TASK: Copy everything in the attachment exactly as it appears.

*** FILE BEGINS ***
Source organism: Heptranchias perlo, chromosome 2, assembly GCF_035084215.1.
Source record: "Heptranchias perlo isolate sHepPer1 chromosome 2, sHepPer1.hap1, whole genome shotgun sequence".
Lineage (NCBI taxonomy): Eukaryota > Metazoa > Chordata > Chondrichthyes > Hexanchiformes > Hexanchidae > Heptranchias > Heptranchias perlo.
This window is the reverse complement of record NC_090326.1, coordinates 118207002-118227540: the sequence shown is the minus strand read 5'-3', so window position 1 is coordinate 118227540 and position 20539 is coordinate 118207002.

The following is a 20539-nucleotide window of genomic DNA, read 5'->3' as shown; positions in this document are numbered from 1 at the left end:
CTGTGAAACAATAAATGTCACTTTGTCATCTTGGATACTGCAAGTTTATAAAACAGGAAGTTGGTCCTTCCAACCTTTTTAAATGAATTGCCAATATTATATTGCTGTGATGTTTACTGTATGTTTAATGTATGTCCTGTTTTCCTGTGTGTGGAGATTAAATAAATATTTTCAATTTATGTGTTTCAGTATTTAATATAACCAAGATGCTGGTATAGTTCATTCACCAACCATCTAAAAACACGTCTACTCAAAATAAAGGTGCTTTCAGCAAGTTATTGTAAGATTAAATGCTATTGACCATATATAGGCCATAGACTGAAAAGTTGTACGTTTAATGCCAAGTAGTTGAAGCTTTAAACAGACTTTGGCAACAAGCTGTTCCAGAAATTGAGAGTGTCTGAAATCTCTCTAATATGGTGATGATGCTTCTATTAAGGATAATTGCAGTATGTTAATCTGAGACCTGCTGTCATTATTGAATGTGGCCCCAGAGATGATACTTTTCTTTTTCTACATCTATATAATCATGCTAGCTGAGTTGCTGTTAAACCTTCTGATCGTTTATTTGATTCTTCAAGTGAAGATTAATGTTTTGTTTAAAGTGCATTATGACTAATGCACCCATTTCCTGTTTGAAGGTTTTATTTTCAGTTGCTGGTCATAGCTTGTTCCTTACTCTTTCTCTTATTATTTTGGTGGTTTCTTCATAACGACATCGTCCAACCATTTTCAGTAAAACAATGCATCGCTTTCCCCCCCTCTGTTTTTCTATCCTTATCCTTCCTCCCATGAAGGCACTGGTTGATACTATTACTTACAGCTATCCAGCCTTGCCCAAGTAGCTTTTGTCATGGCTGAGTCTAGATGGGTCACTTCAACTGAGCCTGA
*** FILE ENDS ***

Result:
Source organism: Heptranchias perlo, chromosome 2, assembly GCF_035084215.1.
Source record: "Heptranchias perlo isolate sHepPer1 chromosome 2, sHepPer1.hap1, whole genome shotgun sequence".
Lineage (NCBI taxonomy): Eukaryota > Metazoa > Chordata > Chondrichthyes > Hexanchiformes > Hexanchidae > Heptranchias > Heptranchias perlo.
This window is the reverse complement of record NC_090326.1, coordinates 118207002-118227540: the sequence shown is the minus strand read 5'-3', so window position 1 is coordinate 118227540 and position 20539 is coordinate 118207002.

The following is a 20539-nucleotide window of genomic DNA, read 5'->3' as shown; positions in this document are numbered from 1 at the left end:
CTGTGAAACAATAAATGTCACTTTGTCATCTTGGATACTGCAAGTTTATAAAACAGGAAGTTGGTCCTTCCAACCTTTTTAAATGAATTGCCAATATTATATTGCTGTGATGTTTACTGTATGTTTAATGTATGTCCTGTTTTCCTGTGTGTGGAGATTAAATAAATATTTTCAATTTATGTGTTTCAGTATTTAATATAACCAAGATGCTGGTATAGTTCATTCACCAACCATCTAAAAACACGTCTACTCAAAATAAAGGTGCTTTCAGCAAGTTATTGTAAGATTAAATGCTATTGACCATATATAGGCCATAGACTGAAAAGTTGTACGTTTAATGCCAAGTAGTTGAAGCTTTAAACAGACTTTGGCAACAAGCTGTTCCAGAAATTGAGAGTGTCTGAAATCTCTCTAATATGGTGATGATGCTTCTATTAAGGATAATTGCAGTATGTTAATCTGAGACCTGCTGTCATTATTGAATGTGGCCCCAGAGATGATACTTTTCTTTTTCTACATCTATATAATCATGCTAGCTGAGTTGCTGTTAAACCTTCTGATCGTTTATTTGATTCTTCAAGTGAAGATTAATGTTTTGTTTAAAGTGCATTATGACTAATGCACCCATTTCCTGTTTGAAGGTTTTATTTTCAGTTGCTGGTCATAGCTTGTTCCTTACTCTTTCTCTTATTATTTTGGTGGTTTCTTCATAACGACATCGTCCAACCATTTTCAGTAAAACAATGCATCGCTTTCCCCCCCTCTGTTTTTCTATCCTTATCCTTCCTCCCATGAAGGCACTGGTTGATACTATTACTTACAGCTATCCAGCCTTGCCCAAGTAGCTTTTGTCATGGCTGAGTCTAGATGGGTCACTTCAACTGAGCCTGA